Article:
Two weeks ago I had the joy and thrill of racing down the course for the 2016 Head of the Charles Regatta, not once but twice. Below are my race experiences and what I learned from charging the Charles twice in one weekend.

I raced on Saturday in a reunion crew comprised of the exact line-up of my 1992 Jr. World Champion crew. We hadn’t rowed since that day we earned the gold medal which you would think would be a rough row. However, it wasn’t! It was as if magic dust was sprinkled down upon all eight of us as we took our first few strokes together – the first ones in over 24 years. We weren’t as fast as we once were, but we definitely weren’t slow. It was awesome and our 6th place finish was definitely something of which to be proud.Adaptive Double Scull 2016

Thinking it couldn’t get better, on Sunday I raced in the Adaptive Double Scull with my main man Matthew. This event pairs one person with an intellectual or physical disability with another person without. He sat in the stern setting the rhythm and I steered and coached from the bow. We both pulled our buns off! The conditions were rough, cold and windy as heck. The wind funneling through the bridges’ arches would almost stop us from even taking a stroke. We relentlessly pushed to the line with everything we had. Good thing we did as we won by just .3 seconds over 23 mins. of racing against 20 crews!

In both races we were faced to with craziness on the course – passing other crews (one oarsman was tossed into the river after a collision), tough steering, waves, wind and of course the pain endured during an all-out 3 mile race. It was clear that in order to go our fastest that day, to leave it all on the course, we had to follow our race plan, stay focused and keep it simple. Let me explain a little more in depth below so you can apply these lessons to your next race or challenge!

  1. Data Mining. Pull some data before making your plan. Take the distance, the conditions, the competition, your pre-race training and your goal for race day into account to determine your plan of attack. Do you need to push hard off the start to get out ahead of the pack? Or should you catch the draft of the lead group? Do you need to go out a little more conservatively, settle in and then push the 2nd half? Have you been dealing with an injury? Is this a training race or your day to hop onto the podium? Simply put, you compile the data and then enter the event with a plan. Once you are on the course, stick to that plan until something out of the ordinary comes up. If it does, adapt and then resume your plan as soon as you can.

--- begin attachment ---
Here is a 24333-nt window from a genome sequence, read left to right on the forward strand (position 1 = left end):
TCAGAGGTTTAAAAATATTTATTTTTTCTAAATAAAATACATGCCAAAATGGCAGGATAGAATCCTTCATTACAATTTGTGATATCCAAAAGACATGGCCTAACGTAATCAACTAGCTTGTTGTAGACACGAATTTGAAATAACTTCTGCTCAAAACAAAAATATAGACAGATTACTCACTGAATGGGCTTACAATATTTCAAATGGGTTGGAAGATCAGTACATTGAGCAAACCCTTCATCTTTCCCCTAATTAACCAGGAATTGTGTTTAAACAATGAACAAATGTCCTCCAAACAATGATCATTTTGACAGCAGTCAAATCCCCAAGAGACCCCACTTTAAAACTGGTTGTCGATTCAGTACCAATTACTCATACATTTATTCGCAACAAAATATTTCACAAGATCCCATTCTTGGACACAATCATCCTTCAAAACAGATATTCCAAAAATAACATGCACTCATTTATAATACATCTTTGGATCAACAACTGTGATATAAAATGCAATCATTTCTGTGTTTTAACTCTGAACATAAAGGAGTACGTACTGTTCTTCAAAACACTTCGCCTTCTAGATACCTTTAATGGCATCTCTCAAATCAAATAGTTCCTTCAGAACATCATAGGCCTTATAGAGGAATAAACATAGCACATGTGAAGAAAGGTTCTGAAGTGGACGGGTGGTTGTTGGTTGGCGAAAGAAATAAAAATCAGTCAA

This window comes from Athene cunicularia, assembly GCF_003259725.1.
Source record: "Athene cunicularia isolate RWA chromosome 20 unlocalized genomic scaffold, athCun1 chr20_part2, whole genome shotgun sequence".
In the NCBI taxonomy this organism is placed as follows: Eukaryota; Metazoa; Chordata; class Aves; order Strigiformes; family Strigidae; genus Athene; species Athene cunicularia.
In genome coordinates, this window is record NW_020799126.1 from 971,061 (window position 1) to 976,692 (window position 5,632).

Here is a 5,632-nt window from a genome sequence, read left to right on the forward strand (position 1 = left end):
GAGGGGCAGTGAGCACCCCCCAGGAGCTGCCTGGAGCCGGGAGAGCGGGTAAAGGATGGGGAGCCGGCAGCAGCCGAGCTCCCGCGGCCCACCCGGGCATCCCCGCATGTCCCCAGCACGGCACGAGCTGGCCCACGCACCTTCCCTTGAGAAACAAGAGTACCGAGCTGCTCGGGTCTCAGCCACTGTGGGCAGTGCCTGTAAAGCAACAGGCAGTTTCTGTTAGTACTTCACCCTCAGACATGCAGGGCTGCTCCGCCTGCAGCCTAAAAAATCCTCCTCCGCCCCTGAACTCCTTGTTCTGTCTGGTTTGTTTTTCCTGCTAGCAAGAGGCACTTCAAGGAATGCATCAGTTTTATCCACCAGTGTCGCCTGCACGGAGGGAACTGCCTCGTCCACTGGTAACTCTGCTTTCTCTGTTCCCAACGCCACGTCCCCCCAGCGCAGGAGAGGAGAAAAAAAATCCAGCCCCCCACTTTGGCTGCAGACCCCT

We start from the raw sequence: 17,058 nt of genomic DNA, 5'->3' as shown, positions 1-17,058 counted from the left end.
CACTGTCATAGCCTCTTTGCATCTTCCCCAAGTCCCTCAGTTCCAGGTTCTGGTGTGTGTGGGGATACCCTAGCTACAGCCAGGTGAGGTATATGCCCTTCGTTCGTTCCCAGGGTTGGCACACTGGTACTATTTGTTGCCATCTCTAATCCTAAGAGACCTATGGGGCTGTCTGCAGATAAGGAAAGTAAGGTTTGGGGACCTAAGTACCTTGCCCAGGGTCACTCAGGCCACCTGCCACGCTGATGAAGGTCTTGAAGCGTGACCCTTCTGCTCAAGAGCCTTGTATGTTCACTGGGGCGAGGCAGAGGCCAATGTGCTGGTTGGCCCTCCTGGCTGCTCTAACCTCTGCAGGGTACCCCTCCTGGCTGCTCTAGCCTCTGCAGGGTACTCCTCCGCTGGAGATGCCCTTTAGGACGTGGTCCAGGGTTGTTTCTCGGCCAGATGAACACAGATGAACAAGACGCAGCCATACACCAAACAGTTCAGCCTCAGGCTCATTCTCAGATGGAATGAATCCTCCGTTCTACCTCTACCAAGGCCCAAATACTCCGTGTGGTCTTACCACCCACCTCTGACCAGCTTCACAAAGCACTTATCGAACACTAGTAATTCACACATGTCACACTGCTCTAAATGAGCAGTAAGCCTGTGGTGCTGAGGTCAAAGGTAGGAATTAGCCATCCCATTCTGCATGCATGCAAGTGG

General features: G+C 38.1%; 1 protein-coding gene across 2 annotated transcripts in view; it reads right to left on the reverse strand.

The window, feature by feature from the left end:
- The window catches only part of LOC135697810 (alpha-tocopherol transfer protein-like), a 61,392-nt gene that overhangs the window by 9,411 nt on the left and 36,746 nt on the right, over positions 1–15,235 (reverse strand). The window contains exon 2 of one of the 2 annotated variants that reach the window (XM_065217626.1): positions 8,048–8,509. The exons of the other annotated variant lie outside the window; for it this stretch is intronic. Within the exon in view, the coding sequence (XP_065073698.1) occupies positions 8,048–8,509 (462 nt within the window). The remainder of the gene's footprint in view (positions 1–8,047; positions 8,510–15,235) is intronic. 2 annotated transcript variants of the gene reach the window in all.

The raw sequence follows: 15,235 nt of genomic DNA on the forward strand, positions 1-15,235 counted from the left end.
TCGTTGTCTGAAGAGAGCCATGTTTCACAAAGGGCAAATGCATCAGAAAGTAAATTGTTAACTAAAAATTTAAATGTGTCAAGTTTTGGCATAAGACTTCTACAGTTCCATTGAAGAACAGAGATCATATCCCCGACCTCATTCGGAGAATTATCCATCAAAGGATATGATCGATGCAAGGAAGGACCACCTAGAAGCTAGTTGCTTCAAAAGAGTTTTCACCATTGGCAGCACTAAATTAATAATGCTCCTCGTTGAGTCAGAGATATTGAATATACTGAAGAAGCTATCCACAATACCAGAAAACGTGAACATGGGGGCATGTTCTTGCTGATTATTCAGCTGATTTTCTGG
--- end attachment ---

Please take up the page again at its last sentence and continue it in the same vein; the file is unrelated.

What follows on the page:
1. Eyes in the Boat. In order to make every stroke, pedal, or step count, your focus needs to be on you – your body, your form, your steering/course direction. It is easy to get distracted (especially for our crew when we were ramming into another boat!) but losing focus will keep you from making your “boat” go as fast as possible in that moment, and therefore, that day. Yes, we all will lose focus at some point. Don’t beat yourself up about it. Just get your eyes and mind “back in the boat!”
  1. Simple and Steady. When dealing with the wind trying to take our oar blades to the skies, Matt and I came up with a simple mantra “Lift, Lock and Load”.  Lift the oars handles to the sky to put the oars in the water. Lock the oars in the water before pushing. Load the oars with as much leg power as we could. This simple coaching allowed us to bring our attention to what needed to be done each stroke, rather than getting rattled by factors preventing us from preforming. I use this method in my other activities too. When running, I like to think, “Quick, Light, Out.” Quick leg turnover, light on my feet and let the pain out of the body – a simple and effective cue to optimize a tough training run or race.